10 There is a factual and logical flaw with a more nuanced argument Farm Bureau makes under this statute. It contends: 1) that the presumption of employee status is overcome if the worker is an independent contractor, see Hillman v. Comm-Care, Inc., 805 So. 2d 1157, 1161 (La. 2002), but 2) section 1021(7) explicitly includes independent contractors engaged primarily in manual labor in Louisiana’s workers’ compensation regime, and 3) Jorge-Chavelas and Moreno-Abarca were engaged in manual labor, so 4) they are presumed employees. This syllogism falls apart at step two. Section 1021(7) does not bring manual laborers back under the presumption. That is because it does not render manual laborers employees—it just entitles those independent contractors to workers’ compensation from their principal. JOHNSON III, supra § 74. In any event, we have already held that Case: 18-30388 Document: 00514863514 Page: 13 Date Filed: 03/07/2019
Farm Bureau’s final recourse is to characterize the plaintiffs as Harang’s borrowed employees. Louisiana makes borrowing employers (“special employers” in civil law lingo) and lending employers (“general employers”) liable “jointly and in solido to pay” workers’ compensation for injuries suffered by a borrowed employee. La. Rev. Stat. Ann. § 23:1031(C). In exchange for that joint liability to pay workers’ compensation, both the special and general employer are immune from negligence suits. Id.
The borrowed servant doctrine arises in many areas, with some of its deepest roots in maritime law. See Standard Oil v. Anderson, 212 U.S. 215 (1909). When applying the Louisiana workers’ compensation version, courts use either a nine- or ten-factor test to determine whether a borrowed employment relationship exists. The two tests are essentially identical. Compare McGinnis v. Waste Mgmt. of La., L.L.C., 914 So. 2d 612, 616 (La. App. 2 Cir. 2005) (describing nine-factor test), with Billeaud v. Poledore, 603 So. 2d 754, 756 (La. App. 1 Cir. 1992) (describing ten-factor test). The district court applied the ten-factor test, but under either one and under any standard of review11 the result is the same: Jorge-Chavelas and Moreno-Abarca were not borrowed employees.
First and foremost, Lowry at all times controlled its planters. See Lastie v. Cooper, 167 So. 3d 150, 153 (La. App. 5 Cir. 2014). It chose which planters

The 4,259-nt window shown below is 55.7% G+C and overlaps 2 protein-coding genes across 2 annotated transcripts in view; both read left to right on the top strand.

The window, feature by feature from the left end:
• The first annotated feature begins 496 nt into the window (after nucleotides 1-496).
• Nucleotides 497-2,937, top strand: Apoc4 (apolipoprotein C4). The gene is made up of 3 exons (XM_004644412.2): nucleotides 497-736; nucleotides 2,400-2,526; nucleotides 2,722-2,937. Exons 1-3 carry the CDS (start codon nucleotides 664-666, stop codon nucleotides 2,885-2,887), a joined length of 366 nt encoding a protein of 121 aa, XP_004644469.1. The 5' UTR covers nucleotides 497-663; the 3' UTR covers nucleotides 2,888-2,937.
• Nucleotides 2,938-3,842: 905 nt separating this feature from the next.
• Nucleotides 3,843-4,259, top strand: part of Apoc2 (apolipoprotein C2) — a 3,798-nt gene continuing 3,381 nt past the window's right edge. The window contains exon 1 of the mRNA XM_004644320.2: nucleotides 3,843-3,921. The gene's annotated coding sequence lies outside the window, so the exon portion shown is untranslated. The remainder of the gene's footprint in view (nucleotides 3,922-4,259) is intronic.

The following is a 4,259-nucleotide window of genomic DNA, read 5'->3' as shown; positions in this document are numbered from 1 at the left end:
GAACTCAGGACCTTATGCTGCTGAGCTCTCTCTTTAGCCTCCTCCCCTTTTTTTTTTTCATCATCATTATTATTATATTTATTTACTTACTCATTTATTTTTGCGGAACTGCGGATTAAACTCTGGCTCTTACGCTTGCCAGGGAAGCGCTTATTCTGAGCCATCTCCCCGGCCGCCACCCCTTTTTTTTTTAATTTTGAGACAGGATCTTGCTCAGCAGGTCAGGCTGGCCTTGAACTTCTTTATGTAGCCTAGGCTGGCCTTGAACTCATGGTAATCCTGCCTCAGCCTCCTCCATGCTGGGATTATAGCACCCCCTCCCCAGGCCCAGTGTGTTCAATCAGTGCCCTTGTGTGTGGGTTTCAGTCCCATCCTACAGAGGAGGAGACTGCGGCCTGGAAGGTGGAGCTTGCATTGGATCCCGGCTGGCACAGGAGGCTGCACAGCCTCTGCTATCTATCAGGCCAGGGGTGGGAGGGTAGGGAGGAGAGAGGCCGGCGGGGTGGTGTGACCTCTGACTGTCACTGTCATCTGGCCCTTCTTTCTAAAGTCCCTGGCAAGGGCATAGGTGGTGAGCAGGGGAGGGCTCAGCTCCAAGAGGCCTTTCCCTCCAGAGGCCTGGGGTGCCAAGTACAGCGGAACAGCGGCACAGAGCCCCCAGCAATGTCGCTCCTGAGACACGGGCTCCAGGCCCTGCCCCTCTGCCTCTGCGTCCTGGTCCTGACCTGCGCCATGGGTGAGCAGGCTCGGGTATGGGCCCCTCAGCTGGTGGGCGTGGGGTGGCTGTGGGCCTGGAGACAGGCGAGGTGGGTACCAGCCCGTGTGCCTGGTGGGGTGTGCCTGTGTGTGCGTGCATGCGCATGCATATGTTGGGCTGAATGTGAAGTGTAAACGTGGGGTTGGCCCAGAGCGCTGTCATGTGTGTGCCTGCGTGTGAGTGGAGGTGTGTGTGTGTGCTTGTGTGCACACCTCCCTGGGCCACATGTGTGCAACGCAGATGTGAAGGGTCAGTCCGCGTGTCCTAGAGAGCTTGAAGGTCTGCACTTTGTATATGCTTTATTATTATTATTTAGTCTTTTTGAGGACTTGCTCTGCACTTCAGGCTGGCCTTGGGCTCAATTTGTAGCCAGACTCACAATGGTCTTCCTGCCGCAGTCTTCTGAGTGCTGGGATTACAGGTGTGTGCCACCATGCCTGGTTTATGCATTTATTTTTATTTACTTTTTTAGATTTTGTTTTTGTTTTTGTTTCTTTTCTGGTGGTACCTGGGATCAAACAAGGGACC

plaintiffs are not Harang’s independent contractors. They are further removed as the employees of Harang’s independent contractor.
11 Farm Bureau contends that we should review the district court’s ruling on this question de novo, while the plaintiffs instead believe the proper standard is clear error. They are both right. While ultimately the plaintiff’s “borrowed servant status is a legal issue” reviewed de novo, the factors considered in making that determination are “factual” and their application is reviewed for clear error. Sanchez v. Harbor Const. Co., Inc., 968 So. 2d 783, 786 (La. App. 4 Cir. 2007); see also Capps v. N.L. Baroid-NL Indus., Inc., 784 F.2d 615, 617 (5th Cir. 1986) (explaining that a “district court decides the borrowed employee issue as a matter of law,” but characterizing the factors as “factual ingredients”). Case: 18-30388 Document: 00514863514 Page: 14 Date Filed: 03/07/2019
went to which farms, planters were required “to work all hours as directed by [Lowry] personnel,” and Harang’s owner himself admitted he could not control the planters. There was no agreement recognizing a borrowed employment relationship, the planters never acquiesced to being borrowed employees, Lowry maintained a close relationship with the planters throughout the season, only Lowry could fire the planters, and it—not Harang—was obligated to pay them. The only factors weighing in favor of a borrowed employment relationship—that the planters were doing Harang’s work for which Harang provided the tools—do not overcome the number and importance of the factors weighing against it. We therefore also reject Farm Bureau’s contention that Harang was a borrowing employer.
Plaintiffs were neither employees of Harang nor its independent contractors. Instead, they were employees of Harang’s independent contractor. That means Harang enjoys no immunity from suit.
Outcome: The judgment is affirmed.